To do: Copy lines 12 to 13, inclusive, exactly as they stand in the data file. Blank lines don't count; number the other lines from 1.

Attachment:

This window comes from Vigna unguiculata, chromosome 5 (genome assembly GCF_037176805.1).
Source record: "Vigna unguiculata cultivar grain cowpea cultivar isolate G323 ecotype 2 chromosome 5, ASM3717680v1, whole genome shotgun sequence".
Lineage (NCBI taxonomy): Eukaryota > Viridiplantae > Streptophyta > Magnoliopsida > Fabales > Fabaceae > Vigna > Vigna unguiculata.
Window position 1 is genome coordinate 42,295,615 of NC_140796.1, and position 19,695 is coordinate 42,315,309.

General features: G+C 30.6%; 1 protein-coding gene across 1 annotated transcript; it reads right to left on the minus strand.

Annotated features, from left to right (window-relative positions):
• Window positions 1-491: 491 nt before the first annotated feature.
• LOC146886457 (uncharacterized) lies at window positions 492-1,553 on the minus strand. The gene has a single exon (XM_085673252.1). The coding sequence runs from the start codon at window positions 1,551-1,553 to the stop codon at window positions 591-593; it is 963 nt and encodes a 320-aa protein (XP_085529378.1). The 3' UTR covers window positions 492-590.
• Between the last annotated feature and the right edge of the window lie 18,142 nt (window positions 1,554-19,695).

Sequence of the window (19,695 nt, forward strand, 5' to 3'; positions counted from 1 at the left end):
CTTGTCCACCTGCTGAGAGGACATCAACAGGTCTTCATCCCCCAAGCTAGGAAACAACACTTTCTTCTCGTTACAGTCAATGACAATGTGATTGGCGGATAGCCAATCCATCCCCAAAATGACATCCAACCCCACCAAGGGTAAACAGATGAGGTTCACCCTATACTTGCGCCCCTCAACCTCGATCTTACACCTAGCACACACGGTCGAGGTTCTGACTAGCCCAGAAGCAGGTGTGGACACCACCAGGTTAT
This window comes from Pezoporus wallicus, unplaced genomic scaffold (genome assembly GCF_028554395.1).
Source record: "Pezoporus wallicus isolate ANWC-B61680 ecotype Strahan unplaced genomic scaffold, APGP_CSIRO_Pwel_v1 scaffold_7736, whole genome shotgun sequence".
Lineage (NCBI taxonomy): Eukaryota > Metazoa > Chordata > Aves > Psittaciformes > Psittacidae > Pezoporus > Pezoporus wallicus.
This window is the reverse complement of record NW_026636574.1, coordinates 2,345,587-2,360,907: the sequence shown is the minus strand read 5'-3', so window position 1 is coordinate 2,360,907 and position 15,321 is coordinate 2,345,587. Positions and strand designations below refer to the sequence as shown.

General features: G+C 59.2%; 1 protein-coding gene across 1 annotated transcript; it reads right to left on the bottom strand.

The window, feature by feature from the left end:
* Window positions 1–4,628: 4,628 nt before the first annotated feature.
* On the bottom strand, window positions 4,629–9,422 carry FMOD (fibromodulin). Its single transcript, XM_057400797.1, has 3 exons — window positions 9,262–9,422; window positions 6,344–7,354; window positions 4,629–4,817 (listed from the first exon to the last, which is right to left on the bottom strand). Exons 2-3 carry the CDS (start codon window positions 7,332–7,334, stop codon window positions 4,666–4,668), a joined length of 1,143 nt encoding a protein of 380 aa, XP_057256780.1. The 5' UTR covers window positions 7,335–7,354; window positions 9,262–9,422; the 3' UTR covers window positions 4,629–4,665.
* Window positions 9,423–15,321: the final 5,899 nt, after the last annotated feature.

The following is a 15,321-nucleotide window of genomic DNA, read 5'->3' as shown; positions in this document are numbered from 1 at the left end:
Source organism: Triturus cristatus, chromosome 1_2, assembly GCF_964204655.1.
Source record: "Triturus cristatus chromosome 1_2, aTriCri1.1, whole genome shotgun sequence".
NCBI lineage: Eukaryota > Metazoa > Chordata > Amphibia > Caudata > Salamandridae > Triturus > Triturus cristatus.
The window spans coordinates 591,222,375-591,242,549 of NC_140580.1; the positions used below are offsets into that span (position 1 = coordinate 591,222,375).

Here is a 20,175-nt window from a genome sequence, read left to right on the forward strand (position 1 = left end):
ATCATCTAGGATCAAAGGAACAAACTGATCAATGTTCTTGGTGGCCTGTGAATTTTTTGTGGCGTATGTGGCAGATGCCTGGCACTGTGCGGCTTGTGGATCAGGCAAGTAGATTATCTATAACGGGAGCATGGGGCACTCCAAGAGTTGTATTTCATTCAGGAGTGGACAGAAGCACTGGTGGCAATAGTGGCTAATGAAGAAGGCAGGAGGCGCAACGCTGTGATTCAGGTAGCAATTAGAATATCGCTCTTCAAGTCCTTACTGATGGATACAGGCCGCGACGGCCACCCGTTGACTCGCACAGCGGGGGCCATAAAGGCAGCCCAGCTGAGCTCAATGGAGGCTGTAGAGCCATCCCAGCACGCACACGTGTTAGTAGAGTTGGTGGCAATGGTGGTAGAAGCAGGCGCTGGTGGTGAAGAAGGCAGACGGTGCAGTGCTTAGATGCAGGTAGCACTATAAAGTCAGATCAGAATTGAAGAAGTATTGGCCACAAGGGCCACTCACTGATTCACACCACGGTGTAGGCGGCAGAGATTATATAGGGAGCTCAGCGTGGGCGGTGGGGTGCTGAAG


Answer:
This window comes from Pezoporus wallicus, unplaced genomic scaffold (genome assembly GCF_028554395.1).
Source record: "Pezoporus wallicus isolate ANWC-B61680 ecotype Strahan unplaced genomic scaffold, APGP_CSIRO_Pwel_v1 scaffold_7736, whole genome shotgun sequence".